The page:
Dr Ebuka was tired, it wasn’t even 12 midnight yet and he had seen 15 patients already; he wasn’t ready for another one.
He thought longingly about his bed at home, he had bought it just before housejob, it had served him well. He looked at the sorry excuse for a bed at a corner of the doctor’s call room and wondered why he chose such a profession that was only dignified in name in this part of the world. He lifted the threadbare mattress as a cockroach jumped off, moving it directly under the fan. He turned on the switch as the familiar wrrrrring sound from the blades started, dropping some specks of dust on his white coat. He sighed.
He placed his white coat on the mattress, it would make a suitable bedsheet. The government had stopped supplying the doctors new sheets as the doctors, in their opinion had become too comfortable going as far as even daring the government by going on strike! Dr Ebuka sighed again as he slowly drifted to sleep.
He heard the footsteps but hoped they were not coming towards him.
kpo! kpo! kpo! came the repeated knocks on the call room door, Dr Ebuka struggled to open his eyes, he walked as if in a trance to open the door.
The ward maid was standing there, her tribal marks glistening under the corridor bulb as if she had specifically rubbed olive oil on the marks. She looked at him with disdain.
‘Doctor – Patient’. With that, her message delivered, she turned to leave.
Dr Ebuka sighed again, that was what medicine had turned to; nobody had regard for the doctor anymore.
Dr Ebuka hurried to see the patient that had been brought in, he checked his vital signs which had been done by the nurse on duty, she had since retired to a corner of the corridor to continue her sleep, her job having been done.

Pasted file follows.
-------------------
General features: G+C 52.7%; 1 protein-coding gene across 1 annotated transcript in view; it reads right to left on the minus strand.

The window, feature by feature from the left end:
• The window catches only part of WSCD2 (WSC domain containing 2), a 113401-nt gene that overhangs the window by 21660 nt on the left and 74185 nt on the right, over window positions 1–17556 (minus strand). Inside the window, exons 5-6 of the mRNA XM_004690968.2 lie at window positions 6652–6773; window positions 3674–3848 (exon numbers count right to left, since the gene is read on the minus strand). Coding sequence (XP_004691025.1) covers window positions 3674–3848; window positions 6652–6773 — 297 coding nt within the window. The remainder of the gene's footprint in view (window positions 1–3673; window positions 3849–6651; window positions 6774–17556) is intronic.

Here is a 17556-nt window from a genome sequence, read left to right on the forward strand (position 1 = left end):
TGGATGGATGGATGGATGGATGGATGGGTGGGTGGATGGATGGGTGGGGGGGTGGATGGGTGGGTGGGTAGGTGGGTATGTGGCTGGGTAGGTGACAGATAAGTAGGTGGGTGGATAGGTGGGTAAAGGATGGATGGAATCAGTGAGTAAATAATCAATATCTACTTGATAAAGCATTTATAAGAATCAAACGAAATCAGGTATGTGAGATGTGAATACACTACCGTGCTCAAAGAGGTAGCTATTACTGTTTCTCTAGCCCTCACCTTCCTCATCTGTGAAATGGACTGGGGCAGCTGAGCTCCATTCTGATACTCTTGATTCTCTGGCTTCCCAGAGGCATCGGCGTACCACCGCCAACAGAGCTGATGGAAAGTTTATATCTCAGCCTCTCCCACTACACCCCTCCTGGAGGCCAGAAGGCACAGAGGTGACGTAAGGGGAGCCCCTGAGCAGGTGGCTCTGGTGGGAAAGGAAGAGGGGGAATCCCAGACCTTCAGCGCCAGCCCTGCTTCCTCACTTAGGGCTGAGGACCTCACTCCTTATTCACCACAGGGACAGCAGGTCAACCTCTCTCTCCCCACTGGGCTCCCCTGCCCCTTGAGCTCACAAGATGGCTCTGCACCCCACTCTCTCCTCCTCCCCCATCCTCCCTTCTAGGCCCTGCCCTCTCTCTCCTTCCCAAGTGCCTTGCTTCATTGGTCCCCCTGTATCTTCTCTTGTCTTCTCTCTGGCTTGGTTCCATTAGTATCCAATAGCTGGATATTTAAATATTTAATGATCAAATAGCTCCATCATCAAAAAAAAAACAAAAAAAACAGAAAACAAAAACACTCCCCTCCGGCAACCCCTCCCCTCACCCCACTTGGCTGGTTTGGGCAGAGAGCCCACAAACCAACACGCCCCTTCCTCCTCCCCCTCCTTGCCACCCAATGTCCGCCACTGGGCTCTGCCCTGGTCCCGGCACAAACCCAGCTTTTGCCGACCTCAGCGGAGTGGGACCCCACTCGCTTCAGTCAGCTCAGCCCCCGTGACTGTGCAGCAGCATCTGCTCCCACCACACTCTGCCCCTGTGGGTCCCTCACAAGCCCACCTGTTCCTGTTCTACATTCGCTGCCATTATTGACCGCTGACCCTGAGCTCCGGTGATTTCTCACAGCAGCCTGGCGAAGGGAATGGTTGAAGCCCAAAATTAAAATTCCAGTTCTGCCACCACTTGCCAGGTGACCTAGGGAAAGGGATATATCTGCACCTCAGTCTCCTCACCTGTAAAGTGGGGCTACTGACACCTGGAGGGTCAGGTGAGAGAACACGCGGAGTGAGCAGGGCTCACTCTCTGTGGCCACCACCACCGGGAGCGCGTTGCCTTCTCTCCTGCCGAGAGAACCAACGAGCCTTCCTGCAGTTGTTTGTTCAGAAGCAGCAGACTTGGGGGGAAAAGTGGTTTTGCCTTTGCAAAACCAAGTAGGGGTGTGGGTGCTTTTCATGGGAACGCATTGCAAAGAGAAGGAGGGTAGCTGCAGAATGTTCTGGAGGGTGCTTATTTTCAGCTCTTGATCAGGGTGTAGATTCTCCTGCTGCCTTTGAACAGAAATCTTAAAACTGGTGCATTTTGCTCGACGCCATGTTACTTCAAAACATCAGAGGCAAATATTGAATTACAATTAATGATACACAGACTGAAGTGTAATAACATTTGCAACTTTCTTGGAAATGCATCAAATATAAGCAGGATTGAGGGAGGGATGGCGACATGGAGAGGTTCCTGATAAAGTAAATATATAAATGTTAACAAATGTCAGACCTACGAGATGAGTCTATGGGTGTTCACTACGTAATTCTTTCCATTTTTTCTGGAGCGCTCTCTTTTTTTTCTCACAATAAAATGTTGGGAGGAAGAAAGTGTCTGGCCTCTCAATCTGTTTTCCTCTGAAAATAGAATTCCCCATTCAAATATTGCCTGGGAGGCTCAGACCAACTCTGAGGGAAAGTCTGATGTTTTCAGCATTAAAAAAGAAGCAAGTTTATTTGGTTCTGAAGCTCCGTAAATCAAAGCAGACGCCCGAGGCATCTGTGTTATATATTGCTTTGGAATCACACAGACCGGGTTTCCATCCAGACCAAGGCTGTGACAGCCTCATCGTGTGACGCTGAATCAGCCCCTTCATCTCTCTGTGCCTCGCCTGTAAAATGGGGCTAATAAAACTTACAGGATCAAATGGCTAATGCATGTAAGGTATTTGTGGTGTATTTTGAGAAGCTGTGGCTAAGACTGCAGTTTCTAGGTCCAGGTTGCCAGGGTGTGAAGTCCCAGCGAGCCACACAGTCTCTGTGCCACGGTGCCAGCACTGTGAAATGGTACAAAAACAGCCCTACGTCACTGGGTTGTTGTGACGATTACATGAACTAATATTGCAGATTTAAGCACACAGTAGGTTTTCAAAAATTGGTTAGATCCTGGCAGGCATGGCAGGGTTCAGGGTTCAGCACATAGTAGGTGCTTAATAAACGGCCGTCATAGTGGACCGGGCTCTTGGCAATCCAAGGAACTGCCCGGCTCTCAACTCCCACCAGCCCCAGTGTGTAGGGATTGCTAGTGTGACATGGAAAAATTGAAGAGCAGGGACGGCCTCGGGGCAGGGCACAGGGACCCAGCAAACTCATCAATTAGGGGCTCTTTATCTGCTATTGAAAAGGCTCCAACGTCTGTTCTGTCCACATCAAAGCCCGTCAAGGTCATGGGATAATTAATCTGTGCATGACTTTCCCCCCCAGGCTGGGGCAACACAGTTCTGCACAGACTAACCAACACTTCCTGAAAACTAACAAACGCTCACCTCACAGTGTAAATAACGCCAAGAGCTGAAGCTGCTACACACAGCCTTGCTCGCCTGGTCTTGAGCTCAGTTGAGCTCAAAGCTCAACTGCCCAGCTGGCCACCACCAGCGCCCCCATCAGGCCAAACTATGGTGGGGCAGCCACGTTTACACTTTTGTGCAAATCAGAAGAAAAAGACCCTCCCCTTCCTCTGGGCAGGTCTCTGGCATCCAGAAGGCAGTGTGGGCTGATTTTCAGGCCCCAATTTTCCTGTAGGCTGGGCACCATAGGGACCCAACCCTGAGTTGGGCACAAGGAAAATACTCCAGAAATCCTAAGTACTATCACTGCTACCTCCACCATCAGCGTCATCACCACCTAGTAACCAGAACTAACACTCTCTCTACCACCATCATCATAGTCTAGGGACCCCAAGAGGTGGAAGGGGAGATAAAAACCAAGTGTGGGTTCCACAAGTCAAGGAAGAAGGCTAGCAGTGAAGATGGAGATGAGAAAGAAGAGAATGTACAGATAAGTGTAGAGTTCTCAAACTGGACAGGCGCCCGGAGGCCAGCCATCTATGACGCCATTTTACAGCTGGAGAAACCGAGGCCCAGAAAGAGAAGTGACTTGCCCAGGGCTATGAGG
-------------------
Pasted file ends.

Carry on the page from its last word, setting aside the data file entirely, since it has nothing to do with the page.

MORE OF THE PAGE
Dr Ebuka longed for the days he could order the nurse to be by his side when seeing a patient, but those days were long gone, if he tried it now, he would get a good telling off by the nurse. Nurses held all the power these days.
His attention returned to the patient, he wasn’t too bad, he just had a little fever, sorethroat and headache. Common things occur commonly, Dr Ebuka wrote out a prescription for malaria and placed the patient on observation. There was no point trying to do any lab test at this time of the night as he knew the same excuse the lab scientist would give. It was better to watch the patient and hope for the best. The patient coughed and Dr Ebuka looked at him with pity and added something to his prescription.
He shook the patient’s hand as all good doctors do, took his notes to the sleepy eyed nurse and returned to the call room.
It all happened suddenly, the ward maid came running into the room, ‘ Doctor, doctor, patient vomit everywhere, blood everywhere!’
‘ What?’ Dr Ebuka barely understood what she was saying.
‘ I say blood, blood everywhere.’ With that she ran back to the ward.
Dr Ebuka rushed out again, only to meet the patient vomiting blood.
Dr Ebuka watched as if confused, he finally regained his composure and checked for gloves.
There was no glove available, he had to write a prescription to get gloves from the pharmacy! Dr Ebuka cursed the government once again for not providing the basic minimum.
That was when he noticed a leaflet among the things by the patient’s bed.
It was on Ebola.
Dr Ebuka looked back at the patient, it was then he noticed the rashes on the patient’s skin.
He suddenly remembered the handshake, he had not worn any gloves.
He had not worn a facemask.
His white-coat was still covering the mattress.Follow me